The Oldest Son Mubatu is Sahuba’s oldest living son at 23 years of age. He accompanied his father on the Wind Forest Campaign, but served as a Hereld for the Ator Calvary. He speaks Ator fluently, and has made several connections in the Ator nobility.  He remember well his father’s violent past and still resents him for it. He knows that his father still retains a large horde of gold coins from his Tax collecting day, and plans to use the money to buy a marriage into Ator nobility once Sahuba dies.  Mubatu has his father’s air of superiority and moral flexibility, but a great deal more emotional reserve. On the whole he is a charismatic but distant man.  

The Younger Son   Uthred is 20 years old and the husband of Rehema’s daughter. He is a high strung but decent young man.  Like his father he is known to fly off the handle, but unlike his father he doesn’t have the violent nature. Instead Uthred is famous for giving indignant speeches punctuated by voice cracks and large but often misused words.  As a result he will often make rashes choices that have cost him some respect in the community. He loves his wife adoringly, and slights against his wife or his family are the things that get Uthred most incensed.

Rehema’s Daughter Erin is 26 years old and looks very much like a Miti-rangu woman. She has the straight fine black hair, the dark eyes and tan skin. But she is considerably taller than most Mit-rangu women, and has the fuller figure of an Ivanol woman.  When she was younger, she went to live with Ivanol relatives and learned much the Ivanol ways. She is familiar with tenenats of the Telmerase Cult, handy with a dirk and knows how to cast a few enchantments and divination.  But after several years in the Ivanol world, Erin grew sick of the clan feuds, what she felt was an inconsistent spiritual life, and living on the edge of society. Most of all she was sick of the leather bodices and boots that dominated Ivanol women’s wardrobes.   She returned to her father’s home only find that he had past on several years before.  Determined to settle down, she went about looking for a husband.  She found Uthred, and fell for him much to everyone’s surprise.  She supports her husband in most things, and believes in him with almost mother like affection.  But it is well known who sets the word in that house. They have a young daughter together, Shawna.  Rehema is like her mother calm and thoughtful.  She is not easily manipulated or intimidated and more than anything wants to live a quiet life with her family.  Erin will help the PCs locally only.

The Ator  A former groom for an Ator lord, he was granted his freedom once having Ator serfs became unfashionable.  It was the worst thing that ever happened to him. He has no land, there is almost no work in Parna, and he is hated by the majority of Parna due to the color of his hair.  He is a liar and a thief and though he acts confident and jolly he is really scared and hungry. He is on his way to the town of Parna’s Mouth where he hears of a group free Ator peasants have set up some kind of money making guild. He basically wants to survive.  And though mistrustful of others he is a little lonely, and will be particularly open to conversation with other Ators of his social standing.   He knows nothing of the ghost and if he is forced to go back he will try anything to avoid it.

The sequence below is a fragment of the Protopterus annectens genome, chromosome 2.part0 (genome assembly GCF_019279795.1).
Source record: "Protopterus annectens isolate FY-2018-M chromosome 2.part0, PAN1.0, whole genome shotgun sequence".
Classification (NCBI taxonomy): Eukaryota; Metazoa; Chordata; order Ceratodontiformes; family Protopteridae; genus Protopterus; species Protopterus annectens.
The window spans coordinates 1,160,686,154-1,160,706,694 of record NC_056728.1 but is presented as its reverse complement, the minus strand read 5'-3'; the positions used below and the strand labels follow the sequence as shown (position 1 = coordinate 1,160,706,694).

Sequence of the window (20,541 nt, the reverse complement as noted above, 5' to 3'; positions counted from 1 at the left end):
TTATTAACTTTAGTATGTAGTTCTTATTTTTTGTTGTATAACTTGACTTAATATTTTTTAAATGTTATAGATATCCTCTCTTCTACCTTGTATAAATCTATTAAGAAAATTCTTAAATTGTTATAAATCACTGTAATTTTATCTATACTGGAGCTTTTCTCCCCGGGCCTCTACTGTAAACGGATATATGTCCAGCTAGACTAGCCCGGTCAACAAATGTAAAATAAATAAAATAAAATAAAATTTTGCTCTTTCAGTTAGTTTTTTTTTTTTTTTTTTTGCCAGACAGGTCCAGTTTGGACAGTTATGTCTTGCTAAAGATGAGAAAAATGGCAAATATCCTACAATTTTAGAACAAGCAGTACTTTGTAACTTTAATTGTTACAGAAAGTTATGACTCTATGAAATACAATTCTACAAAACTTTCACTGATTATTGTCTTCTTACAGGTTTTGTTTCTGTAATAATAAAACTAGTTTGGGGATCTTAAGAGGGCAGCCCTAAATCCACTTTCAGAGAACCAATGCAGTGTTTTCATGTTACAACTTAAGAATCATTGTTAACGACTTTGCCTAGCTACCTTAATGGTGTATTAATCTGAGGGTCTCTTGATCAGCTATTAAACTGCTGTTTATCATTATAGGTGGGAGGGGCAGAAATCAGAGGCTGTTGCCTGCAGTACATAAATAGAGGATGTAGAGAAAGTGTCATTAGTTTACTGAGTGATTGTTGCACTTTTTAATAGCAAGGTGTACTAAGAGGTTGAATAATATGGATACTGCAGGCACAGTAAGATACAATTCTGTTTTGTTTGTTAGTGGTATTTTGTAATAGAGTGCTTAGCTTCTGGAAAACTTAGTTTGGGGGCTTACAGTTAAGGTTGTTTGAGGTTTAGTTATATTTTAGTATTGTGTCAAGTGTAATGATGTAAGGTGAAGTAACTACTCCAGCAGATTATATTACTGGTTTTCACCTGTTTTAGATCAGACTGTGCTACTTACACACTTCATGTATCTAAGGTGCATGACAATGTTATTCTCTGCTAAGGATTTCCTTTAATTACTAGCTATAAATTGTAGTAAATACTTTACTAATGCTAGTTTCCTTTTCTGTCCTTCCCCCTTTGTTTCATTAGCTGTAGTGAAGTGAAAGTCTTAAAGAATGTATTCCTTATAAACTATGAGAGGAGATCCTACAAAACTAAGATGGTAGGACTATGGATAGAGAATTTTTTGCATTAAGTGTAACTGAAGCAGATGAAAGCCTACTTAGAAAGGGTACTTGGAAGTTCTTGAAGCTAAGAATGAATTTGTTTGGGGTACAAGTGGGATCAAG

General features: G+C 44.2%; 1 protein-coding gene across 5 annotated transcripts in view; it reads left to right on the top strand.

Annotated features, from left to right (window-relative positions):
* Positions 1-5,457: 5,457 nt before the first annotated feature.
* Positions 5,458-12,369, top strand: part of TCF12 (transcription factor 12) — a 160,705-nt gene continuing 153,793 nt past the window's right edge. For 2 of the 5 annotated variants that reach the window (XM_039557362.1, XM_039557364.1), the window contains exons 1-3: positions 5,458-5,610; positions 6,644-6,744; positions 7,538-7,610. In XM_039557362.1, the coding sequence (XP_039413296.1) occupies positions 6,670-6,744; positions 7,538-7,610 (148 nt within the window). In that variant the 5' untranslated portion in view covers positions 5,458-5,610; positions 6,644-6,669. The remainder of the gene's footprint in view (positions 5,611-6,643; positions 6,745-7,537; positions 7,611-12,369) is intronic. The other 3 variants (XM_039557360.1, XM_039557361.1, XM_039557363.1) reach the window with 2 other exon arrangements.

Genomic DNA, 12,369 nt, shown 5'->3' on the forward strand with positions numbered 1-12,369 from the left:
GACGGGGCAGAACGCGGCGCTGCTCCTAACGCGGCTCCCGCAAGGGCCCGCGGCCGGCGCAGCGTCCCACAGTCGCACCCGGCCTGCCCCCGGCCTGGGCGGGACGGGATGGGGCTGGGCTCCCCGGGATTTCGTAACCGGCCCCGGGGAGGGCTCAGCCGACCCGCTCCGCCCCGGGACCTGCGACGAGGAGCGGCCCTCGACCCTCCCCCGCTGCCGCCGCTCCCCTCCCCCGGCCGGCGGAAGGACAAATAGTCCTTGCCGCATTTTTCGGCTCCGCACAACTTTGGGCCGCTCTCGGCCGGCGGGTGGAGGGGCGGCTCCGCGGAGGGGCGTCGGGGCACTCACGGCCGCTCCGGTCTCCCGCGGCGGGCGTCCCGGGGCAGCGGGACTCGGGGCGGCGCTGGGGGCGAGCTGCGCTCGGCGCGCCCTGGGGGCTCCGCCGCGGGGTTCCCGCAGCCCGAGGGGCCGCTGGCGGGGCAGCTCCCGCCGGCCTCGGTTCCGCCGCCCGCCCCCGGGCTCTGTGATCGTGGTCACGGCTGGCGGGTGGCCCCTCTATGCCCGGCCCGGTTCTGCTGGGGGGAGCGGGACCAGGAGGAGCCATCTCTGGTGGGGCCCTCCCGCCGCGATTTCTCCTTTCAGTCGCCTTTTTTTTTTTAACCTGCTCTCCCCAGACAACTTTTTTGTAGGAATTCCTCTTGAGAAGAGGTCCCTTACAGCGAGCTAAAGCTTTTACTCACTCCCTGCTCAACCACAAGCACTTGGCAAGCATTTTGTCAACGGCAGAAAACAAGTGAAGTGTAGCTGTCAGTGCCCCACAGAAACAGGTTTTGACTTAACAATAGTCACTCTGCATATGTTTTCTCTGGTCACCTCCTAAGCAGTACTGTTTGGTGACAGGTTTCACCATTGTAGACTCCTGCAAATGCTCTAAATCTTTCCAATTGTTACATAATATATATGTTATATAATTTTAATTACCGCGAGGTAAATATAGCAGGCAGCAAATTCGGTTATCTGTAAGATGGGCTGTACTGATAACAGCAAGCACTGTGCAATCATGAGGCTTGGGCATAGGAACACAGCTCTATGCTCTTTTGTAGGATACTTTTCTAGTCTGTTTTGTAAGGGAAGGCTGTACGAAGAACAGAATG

Other Players The town will likely have another elder or important figure that will want to over see the resolution of this problem. Their should also be a cleric character that can detect undead and have enough knowledge of these matter to identify the curses and what will be necessary to defeat the Shadow (this good easily be a PC).  There should also be a foreigner or traveler who can direct the PCs once they leave the areas (This could also be a PC). 


Chapter 2:  The right course of action is always a road trip.

The Carrot: The PC have figured out one or another that the house is haunted and that the Sheriff is cursed. They should also have determined that they need special weapons to defeat the creature. Somebody either and NPC or a PC determines that the best way to deal with both of these is to travel a temple of Droven. Problem is Droven is a dwarfish god and his temples are located in the Dwarf land far in to the mountains to the east.  But their advisor feels certain that the Dwarfs can equip. them with weapons capable of defeating the ghost and lift the curse of anybody that happens to be curse. There is a good chance that if the PCs fought the shadow that at least one of them is curse as well.  If a PC is cursed you should allow him to regain his strength enough to play while the curse runs its course.  Mubatu and Uthred will insist that the PCs take their father to the temple so that he might get treatment as soon as possible.  Both of the sons will offer to accompany them.  Eventually Uthred will insist on it, and he will help outfit the PCs with Wagons and horses.